goes uown in tne mornins and comes
back at night. It is almost certain that
John A. Logan will be there, while the
presence of such orators as Gen. B. M.
Prentiss, and Commander-in-Chief
devoort, will make the occasion
pressive one.
Various Things Concerning Them.
Minneapolis lays claim to havins the
prettiest girls of any city in the State.
Mrs. Maria Powell, of Halstead re
cently celebrated her eighty-first birth
day. Miss Mary E. Huntv superintendent
of Public Instruction of Chase county,
died a short time ago.
At a school house bond election held
in Windham, McPherson county, Mrs.
C. M. Case acted as one of the judges,
and Mrs. Fred P. Halt and Miss Dixon
Hall performed the duties of clerks, and
a neater poll list, it is said, was never
found anywhere. A good $3,000 school
house will now be erected.
Fress : A young married woman liv
ing in the suburbs of Girard attempted
suicide a few days ago, on account of do
mestic troubles. bhe took a dose of
morphine, went into a darkened room,
and, with her little baby in her arms.
laid down on the floorK expecting never
to raise again, fcne was discovered bv
other members of the family, antidotes
administered, and a physician called.
By strenous efforts her life was Baved.
but if she had been left alone only a lit
tle while longer it would have been too
Emporia Republican: Lyon county will
soon see what ladies can do in the way
of farming and agricultural pursuits.
Some time ago two ladies came here and
began looking for a farm. When they
made it known that they intended run
ning the larm themselves, they were ad
vised to give up tne project as impracti
cal, but they would not. They have ac
cordingly purchased a tract of land about
six miles northeast of the city, and will
begin operations at once.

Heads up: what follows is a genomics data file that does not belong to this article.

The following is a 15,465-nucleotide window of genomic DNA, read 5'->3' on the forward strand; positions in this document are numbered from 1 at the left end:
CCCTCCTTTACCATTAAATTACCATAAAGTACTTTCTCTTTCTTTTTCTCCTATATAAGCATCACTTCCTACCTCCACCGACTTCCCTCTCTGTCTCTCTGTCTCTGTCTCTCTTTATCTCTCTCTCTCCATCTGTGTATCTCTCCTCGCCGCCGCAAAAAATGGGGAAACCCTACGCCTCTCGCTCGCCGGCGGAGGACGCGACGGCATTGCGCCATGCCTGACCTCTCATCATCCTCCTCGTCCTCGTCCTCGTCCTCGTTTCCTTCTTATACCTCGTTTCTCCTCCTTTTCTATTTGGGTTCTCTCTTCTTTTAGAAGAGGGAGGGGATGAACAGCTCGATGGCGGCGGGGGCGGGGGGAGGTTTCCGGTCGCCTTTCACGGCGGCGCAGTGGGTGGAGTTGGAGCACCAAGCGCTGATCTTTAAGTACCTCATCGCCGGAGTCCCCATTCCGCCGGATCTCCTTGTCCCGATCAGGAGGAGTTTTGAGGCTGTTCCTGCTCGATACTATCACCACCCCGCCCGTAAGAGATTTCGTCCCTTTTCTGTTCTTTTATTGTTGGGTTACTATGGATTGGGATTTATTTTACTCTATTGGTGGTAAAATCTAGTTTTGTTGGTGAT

Humboldt Inter-State: One day last
week a little child of L. Wilbite was
playing near their cistern, and it raised
the lid and fell in. Mrs. Wilbite climbed
down into the cistern on the email rop-
which they drew water with, and hang
ing by that until the child came up for
the second or the last time she caught
and held it in that condition until their
nearest neighbor came to her assistance
and Helped both out. ine cmid was
saved, but by good presence of mind of
the mother.
Osage City ree Fress: A few days ago
Mrs. Patrick Kelley, living in Craigtown,
lust south of this place, left her child,
eighteen months old, with a neighbor to
be cared for while she made a visit to
another neighbor's. The child was left
with another child alone for a few mo
ments, when it started to follow its
mother. As it was crossing the railroad
it was caught by a coal train and cut in
two near the center of the body, and the
mangled part thrown six or eight feet off
to the side of the track.
Feeding Young Pigs.
Prairie Farmer.
F. D. Curtis tells farmers the best way
to handle pigs is too let them run with
their mothers until the mothers dry up,
and to allow the young ones to go into
an enclosure by themselves where they
can be fed on extra milk, or wheat ground
and mixed with milk or oatmeal. Any
of these grains are good, and so is barley